Have a look at the example on the Wikipedia article.

A permutation matrix has exactly one 1 entry in every row, at the

place that the permutation vector indicates (note that Ruby starts

counting at 0, so the permutation vector given in the Wikipedia article

should actually be (0 3 1 4 2)), the remaining entries are 0.

The reason to associate a vector and a matrix like this is that

due to the way multiplication of matrices is defined, multiplying

permutation_matrix*matrix

gives you the column vectors of ‘matrix’ shuffled as the permutation

vector indicates, i.e.

the matrix (inner arrays=rows)

[[1,1,1,1,1],[2,2,2,2,2],[3,3,3,3,3],[4,4,4,4,4],[5,5,5,5,5]]

would be mapped to

[[1,1,1,1,1],[4,4,4,4,4],[2,2,2,2,2],[5,5,5,5,5],[3,3,3,3,3]]

Best regards,

Axel

M. Edward (Ed) Borasky [email protected] wrote:

One of the Summer of Code projects extends Matrix to do most of the

common matrix operations. Try

I’ve downloadd it, how do I install it ?

I’ve found this only file (except docs) :

/opt/local/lib/ruby/1.8/matrix.rb

Axel E. wrote:

http://rubyforge.org/projects/matrix

Am I wrong in thinking that you can use that library without being

forced to calculate in Floats, i.e. can one use Rationals, Sqrts,

continued fractions, whatever as matrix entries ?Then, its accuracy should only be limited by the space available on

the machine.Best regards,

Axel

Yes, one of the design goals was to support Rational arithmetic. But

unless the matrix is poorly-conditioned, you shouldn’t have to do so,

and for real symmetric eigensolutions, the only problem with using

floating arithmetic would be if you have some pathologically close

eigenvalues you need to separate.

I don’t know about continued fractions … I don’t think that’s in

there. If you want to do that, you’ll need something like Maxima, Axiom

or Yacas. Or a special-purpose exact linear algebra library.

Anybody up to do a Ruby binding to Yacas? There’s an R binding to it, so

it can’t be too difficult. There are also Java hooks, so this may be yet

another JRuby killer app.

Axel E. [email protected] wrote:

Have a look at the example on the Wikipedia article.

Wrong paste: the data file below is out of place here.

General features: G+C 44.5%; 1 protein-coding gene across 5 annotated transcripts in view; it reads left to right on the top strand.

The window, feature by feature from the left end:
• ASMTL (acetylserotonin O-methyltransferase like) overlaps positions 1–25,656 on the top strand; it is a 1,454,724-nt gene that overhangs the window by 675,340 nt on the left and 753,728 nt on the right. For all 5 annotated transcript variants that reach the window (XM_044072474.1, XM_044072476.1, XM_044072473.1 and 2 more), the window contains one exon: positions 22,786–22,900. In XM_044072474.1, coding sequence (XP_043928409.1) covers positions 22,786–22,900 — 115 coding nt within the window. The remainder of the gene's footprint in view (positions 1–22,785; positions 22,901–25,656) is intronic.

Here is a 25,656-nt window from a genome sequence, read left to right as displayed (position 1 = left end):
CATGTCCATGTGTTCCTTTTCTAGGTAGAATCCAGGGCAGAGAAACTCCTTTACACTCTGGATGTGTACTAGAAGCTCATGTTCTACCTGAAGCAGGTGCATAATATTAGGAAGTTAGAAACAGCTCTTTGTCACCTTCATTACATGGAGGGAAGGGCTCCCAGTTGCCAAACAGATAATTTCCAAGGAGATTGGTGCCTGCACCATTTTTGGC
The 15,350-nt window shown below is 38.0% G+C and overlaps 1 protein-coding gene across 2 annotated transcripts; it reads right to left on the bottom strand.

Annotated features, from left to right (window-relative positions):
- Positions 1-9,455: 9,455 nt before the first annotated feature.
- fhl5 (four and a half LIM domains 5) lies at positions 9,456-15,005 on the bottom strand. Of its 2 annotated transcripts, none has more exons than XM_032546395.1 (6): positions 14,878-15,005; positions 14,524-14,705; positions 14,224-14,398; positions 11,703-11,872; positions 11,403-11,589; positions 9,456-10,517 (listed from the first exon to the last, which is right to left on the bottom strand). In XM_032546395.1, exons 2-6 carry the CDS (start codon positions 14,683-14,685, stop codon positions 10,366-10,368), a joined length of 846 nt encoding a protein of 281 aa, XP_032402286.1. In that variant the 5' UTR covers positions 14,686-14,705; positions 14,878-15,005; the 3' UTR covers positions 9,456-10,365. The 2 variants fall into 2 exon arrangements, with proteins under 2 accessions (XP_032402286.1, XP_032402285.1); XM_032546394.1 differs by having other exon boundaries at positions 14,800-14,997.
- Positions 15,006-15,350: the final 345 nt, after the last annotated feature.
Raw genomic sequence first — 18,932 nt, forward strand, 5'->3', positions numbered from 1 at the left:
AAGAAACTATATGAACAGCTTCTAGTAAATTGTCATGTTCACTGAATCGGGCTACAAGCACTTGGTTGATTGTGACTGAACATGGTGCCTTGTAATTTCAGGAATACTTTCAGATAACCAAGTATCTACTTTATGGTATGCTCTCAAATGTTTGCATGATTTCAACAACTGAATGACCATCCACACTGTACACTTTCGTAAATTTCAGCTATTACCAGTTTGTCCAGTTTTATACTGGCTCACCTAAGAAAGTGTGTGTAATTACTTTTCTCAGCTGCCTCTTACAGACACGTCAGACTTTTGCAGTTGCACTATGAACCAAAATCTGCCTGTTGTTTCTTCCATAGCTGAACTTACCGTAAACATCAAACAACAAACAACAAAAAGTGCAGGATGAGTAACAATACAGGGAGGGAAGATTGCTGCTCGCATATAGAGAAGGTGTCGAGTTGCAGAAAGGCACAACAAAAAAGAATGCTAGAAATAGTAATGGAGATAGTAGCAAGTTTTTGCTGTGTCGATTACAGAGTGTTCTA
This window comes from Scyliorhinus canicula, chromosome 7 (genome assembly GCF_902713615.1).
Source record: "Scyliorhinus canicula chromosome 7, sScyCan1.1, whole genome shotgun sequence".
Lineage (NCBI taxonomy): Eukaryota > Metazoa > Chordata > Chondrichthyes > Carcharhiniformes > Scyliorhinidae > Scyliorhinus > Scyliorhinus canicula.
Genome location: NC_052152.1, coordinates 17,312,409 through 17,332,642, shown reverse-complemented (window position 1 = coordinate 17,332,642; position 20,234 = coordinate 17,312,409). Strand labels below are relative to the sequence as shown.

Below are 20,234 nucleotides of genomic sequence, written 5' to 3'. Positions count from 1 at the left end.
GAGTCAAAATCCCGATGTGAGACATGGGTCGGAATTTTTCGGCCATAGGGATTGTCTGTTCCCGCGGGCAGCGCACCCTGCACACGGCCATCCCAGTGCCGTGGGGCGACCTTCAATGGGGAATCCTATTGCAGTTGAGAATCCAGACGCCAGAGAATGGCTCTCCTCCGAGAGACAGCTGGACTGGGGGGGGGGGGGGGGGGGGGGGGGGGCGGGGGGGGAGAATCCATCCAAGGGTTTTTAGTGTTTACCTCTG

Permutation matrix - Wikipedia

YES, that’s the one i’ve followed…

gives you the column vectors of ‘matrix’ shuffled as the permutation

vector indicates, i.e.

the matrix (inner arrays=rows)[[1,1,1,1,1],[2,2,2,2,2],[3,3,3,3,3],[4,4,4,4,4],[5,5,5,5,5]]

would be mapped to

[[1,1,1,1,1],[4,4,4,4,4],[2,2,2,2,2],[5,5,5,5,5],[3,3,3,3,3]]

i see, now why permutation isn’t a matrix like that :

0 0 1 0

0 0 0 1

1 0 0 0

0 1 0 0

but rather a vector indicating the permutations to be done…

thanks a lot !

-------- Original-Nachricht --------

Datum: Wed, 21 Nov 2007 18:00:04 +0900

Von: [email protected]

An: [email protected]

Betreff: Re: [Matrix] eigenvalues, eigenvectors in Ruby ???

M. Edward (Ed) Borasky [email protected] wrote:

One of the Summer of Code projects extends Matrix to do most of the

common matrix operations. TryI’ve downloadd it, how do I install it ?

I’ve found this only file (except docs) :

/opt/local/lib/ruby/1.8/matrix.rb

–

Une Bévue

You should just require it : require “matrix”.

Since there is already a matrix.rb in the standard library,

make sure you require the right one - an alternative would

be to rename the matrix.rb file with the extended functionality and keep

the old.

Best regards,

Axel

-------- Original-Nachricht --------

Datum: Wed, 21 Nov 2007 09:25:09 +0900

Von: “M. Edward (Ed) Borasky” [email protected]

An: [email protected]

Betreff: Re: [Matrix] eigenvalues, eigenvectors in Ruby ???

Anybody up to do a Ruby binding to Yacas? There’s an R binding to it, so

it can’t be too difficult. There are also Java hooks, so this may be yet

another JRuby killer app.

Dear Ed,

it’s very good that one doesn’t have to do every calculation in

Float or Double … of course, Rationals and Symbolic computations can

become very complex, but if one needs to do it,

it’s nice to know that Ruby has an option that can help.

Best regards,

Axel

M. Edward (Ed) Borasky wrote:

I don’t know about continued fractions … I don’t think that’s in

there. If you want to do that, you’ll need something like Maxima, Axiom

or Yacas. Or a special-purpose exact linear algebra library.Anybody up to do a Ruby binding to Yacas? There’s an R binding to it, so

it can’t be too difficult. There are also Java hooks, so this may be yet

another JRuby killer app.

You can talk to maxima quite easily, because maxima can start as a

server/daemon, allowing you to just send commands to it via a socket

(and read the results).

Edwin

Cameron McBride [email protected] wrote:

Do you know right off how its accuracy compares to GSL/LAPACK routines?

I don’t know, however i found a discreapency between GSL and

extendedMatrix for eigenvectors :

require ‘extendmatrix.rb’

a = Matrix[ [ 0, 1, 1, 0 ],

[ 1, 0, 1, 0 ],

[ 1, 1, 0, 1 ],

[ 0, 0, 1, 0 ] ]

p a.det

p a.trace

p a.eigenvaluesJacobi

p a.cJacobiV

=begin

Matrix[[0.707106781186547, 0.522720725656538, -0.302028136647909,

-0.368160355880552],

[-0.707106781186547, 0.522720725656538, -0.302028136647909,

-0.368160355880552],

[0.0, 0.611628457346727, 0.749390492326316, 0.253622791118195],

[0.0, 0.281845198827065, -0.505936655478633, 0.815224744804294]]

GSL : a.eigvec =

[ 5.227e-01 3.682e-01 -7.071e-01 3.020e-01

5.227e-01 3.682e-01 7.071e-01 3.020e-01

6.116e-01 -2.536e-01 -9.158e-16 -7.494e-01

2.818e-01 -8.152e-01 4.852e-16 5.059e-01 ]

=end

the eigenvalues are “the same” however eigenvectors doesn’t have even

the same sign to within a multiplicative constant ???

what did i miss this morning ?

a cofee cup ??

This forum is not affiliated to the Ruby language, Ruby on Rails framework, nor any Ruby applications discussed here.

Sponsor our Newsletter | Privacy Policy | Terms of Service | Remote Ruby Jobs